Pros And Cons If You’re Considering Buying A Duplex
Home ownership is a big decision and for some situations, buying a duplex and living in one side may be an excellent path to reaching your financial and lifestyle goals. Read on to understand the pros and cons:
Rental Income Can Help Cover Monthly Costs. If the mortgage payment from that dream single family home exceeds your monthly budget, the rental income from a duplex can bring you back within your ideal range. Not to mention, the expected rental income may allow you to qualify for a larger purchase price. We are happy to help break this down for you.
Building Equity. Duplexes are great for building equity especially since the rental income is helping offset that mortgage payment. That equity can position you to make the leap into a single family home later OR even purchase more properties purely for investment.
Real Estate Investing. The owner occupied duplex investment strategy is a gateway to building a larger real estate portfolio. That’s because, purchasing a duplex is not only a good way to gain experience, but it also tests if you’ve got what it takes to manage more property investments.
- Tax Perks. This is one of our faves! Mortgage interest, repairs and utility costs tied to the rental portion of property is all a tax write-off. We are happy to help you understand how this works or even refer great tax professionals in your area.
Are You Landlord Material? Never mind how glamorous landlords appear in the movies ;), it can be tough. Not only do you have to be available day or night, you’re also responsible for repairs AND and you’re going to have to get versed in all the legal aspects of having tenants.
Purchasing/Selling A Duplex Can Take More Time. Location options may be limited as not all neighborhoods offer a mix of single family, duplex and multi-family units for sale. AND, when it is time to sell, it could take a little longer to find a buyer looking specifically for a duplex.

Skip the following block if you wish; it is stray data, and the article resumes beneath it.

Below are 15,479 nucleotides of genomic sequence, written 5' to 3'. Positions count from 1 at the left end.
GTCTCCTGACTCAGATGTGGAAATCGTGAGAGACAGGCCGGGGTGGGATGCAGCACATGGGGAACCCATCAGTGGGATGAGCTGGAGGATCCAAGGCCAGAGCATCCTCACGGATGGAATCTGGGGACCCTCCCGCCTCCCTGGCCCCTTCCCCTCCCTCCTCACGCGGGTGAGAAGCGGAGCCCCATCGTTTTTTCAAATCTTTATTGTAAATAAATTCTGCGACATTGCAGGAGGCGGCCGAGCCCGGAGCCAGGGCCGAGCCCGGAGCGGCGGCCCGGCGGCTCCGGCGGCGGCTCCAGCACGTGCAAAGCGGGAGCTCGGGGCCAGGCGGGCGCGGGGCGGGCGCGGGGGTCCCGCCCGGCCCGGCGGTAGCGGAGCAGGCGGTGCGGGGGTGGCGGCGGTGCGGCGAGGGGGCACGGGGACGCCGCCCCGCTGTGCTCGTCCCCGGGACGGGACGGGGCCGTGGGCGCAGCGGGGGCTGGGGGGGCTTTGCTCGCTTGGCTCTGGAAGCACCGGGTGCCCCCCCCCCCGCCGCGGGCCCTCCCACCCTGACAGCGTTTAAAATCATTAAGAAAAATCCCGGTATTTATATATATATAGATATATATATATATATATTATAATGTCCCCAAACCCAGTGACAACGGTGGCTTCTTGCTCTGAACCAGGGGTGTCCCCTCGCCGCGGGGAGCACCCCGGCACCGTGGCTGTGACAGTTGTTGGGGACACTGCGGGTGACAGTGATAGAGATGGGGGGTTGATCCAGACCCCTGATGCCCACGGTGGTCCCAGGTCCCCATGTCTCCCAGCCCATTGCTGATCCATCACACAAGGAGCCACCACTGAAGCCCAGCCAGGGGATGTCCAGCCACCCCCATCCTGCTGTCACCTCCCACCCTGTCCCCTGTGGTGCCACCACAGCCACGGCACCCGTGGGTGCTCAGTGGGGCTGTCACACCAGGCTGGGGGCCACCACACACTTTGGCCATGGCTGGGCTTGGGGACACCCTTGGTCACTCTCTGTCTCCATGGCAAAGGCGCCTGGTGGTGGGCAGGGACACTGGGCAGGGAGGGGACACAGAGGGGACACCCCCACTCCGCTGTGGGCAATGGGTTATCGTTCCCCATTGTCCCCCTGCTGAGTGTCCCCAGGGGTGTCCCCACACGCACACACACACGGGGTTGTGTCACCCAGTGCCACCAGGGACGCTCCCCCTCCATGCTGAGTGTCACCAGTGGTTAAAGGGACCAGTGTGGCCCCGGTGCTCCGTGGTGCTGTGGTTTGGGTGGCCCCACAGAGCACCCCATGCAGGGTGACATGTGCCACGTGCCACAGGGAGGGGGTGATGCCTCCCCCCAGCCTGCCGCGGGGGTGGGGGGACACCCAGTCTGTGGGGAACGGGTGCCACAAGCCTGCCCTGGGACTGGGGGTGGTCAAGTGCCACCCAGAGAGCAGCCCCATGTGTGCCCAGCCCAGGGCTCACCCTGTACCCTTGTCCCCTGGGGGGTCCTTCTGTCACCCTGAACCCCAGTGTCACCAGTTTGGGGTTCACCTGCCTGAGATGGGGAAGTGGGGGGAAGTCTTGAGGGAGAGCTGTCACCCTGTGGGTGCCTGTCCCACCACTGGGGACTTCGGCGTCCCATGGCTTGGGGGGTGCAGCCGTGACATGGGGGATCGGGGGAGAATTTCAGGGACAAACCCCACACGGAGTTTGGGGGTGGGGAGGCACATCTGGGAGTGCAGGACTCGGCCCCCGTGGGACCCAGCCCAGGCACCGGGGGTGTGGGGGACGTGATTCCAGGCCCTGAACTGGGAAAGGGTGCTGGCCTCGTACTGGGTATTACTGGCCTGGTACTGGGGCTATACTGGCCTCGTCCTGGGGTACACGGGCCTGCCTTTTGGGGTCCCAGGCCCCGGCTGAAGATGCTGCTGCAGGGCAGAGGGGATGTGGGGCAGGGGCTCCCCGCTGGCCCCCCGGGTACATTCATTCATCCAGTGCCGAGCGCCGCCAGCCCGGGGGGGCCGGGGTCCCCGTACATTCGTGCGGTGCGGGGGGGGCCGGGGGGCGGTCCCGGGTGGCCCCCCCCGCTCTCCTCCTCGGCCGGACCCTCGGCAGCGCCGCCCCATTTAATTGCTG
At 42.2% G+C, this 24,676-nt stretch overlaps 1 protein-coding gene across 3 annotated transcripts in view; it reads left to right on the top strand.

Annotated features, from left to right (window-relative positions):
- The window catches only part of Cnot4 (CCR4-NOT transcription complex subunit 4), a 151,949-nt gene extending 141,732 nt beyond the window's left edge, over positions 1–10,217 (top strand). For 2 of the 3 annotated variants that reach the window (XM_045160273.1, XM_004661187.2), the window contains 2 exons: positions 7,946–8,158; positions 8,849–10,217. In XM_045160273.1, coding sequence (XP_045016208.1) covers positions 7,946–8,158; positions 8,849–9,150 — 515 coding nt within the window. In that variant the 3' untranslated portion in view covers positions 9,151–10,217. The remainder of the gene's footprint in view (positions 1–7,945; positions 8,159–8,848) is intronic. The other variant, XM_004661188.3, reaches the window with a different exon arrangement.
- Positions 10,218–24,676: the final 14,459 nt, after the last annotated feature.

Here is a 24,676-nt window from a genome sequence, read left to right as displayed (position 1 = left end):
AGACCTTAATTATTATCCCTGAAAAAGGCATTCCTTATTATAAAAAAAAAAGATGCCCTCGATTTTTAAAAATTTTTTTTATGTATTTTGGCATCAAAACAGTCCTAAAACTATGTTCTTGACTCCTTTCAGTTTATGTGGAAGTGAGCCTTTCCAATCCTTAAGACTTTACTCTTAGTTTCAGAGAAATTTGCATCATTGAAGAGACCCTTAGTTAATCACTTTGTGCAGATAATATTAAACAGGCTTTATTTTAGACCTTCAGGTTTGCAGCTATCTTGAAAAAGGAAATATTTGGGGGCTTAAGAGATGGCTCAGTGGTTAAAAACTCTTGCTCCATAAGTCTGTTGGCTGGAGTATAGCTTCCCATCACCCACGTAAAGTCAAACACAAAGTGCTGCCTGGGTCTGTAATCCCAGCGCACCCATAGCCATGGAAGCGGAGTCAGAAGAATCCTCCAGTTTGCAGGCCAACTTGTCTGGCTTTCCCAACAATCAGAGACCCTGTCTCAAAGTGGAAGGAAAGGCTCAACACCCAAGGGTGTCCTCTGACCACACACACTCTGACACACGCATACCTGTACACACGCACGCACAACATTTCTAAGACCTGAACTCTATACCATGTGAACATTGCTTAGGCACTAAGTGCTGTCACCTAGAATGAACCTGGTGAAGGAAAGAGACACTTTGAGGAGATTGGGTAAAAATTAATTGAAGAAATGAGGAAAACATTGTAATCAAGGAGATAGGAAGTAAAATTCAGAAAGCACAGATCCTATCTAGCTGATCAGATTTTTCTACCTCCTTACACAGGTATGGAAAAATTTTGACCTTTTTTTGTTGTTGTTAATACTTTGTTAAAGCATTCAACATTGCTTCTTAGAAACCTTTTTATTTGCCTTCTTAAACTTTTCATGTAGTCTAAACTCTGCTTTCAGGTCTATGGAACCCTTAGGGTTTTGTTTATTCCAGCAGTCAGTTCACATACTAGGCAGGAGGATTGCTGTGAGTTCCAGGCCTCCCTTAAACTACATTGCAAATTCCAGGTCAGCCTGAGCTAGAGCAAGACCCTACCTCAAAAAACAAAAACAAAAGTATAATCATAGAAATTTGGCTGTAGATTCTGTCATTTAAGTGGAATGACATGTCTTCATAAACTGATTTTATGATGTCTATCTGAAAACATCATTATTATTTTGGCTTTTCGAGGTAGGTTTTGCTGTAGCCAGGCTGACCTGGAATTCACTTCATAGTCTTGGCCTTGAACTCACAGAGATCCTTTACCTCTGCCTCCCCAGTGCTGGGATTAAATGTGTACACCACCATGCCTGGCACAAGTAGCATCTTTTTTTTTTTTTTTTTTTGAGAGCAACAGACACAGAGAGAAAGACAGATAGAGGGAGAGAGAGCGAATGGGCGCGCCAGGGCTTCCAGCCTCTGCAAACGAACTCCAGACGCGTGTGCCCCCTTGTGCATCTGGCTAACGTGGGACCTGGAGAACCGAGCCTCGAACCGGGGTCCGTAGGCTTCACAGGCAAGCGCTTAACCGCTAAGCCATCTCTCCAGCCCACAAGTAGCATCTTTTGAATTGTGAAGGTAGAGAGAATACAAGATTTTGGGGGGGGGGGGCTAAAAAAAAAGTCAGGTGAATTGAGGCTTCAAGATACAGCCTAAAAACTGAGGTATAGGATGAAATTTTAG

Higher Costs. Generally duplexes are more expensive than single family homes so in most cases, you’ll need to fork over a larger down payment. And while that rental income is going to help offset some of the mortgage payment, if the unit becomes vacant at any point, your finances could take a hit. Lastly, property insurance runs higher on duplexes.
Still Unsure If A Duplex Vs A House is the Right Move?
Unfortunately this decision depends on many variables, but ask yourself this:
Can I afford the higher upfront cost of a duplex? Consult a mortgage broker about this if you’re not sure (ahem!).
If the unit becomes vacant, can I cover the property expenses? If so, ask yourself for how long.
Can I handle the commitments and responsibilities of being a landlord?
Do the neighborhoods with available duplexes meet my location requirements?
Will my lifestyle fit into a single unit within a duplex? Families with kids pay close attention here.
If you answered “YES” to all of these, then you should seriously consider a duplex. If you need to talk to a professional, we’re here for you too.
PS Check out our simple eval process where you can choose whether you want to: get real rates specific for your scenario (beware of teaser rates!), see how much home you can afford, get pre-approved, or quickly submit your contact info so we can get back in touch.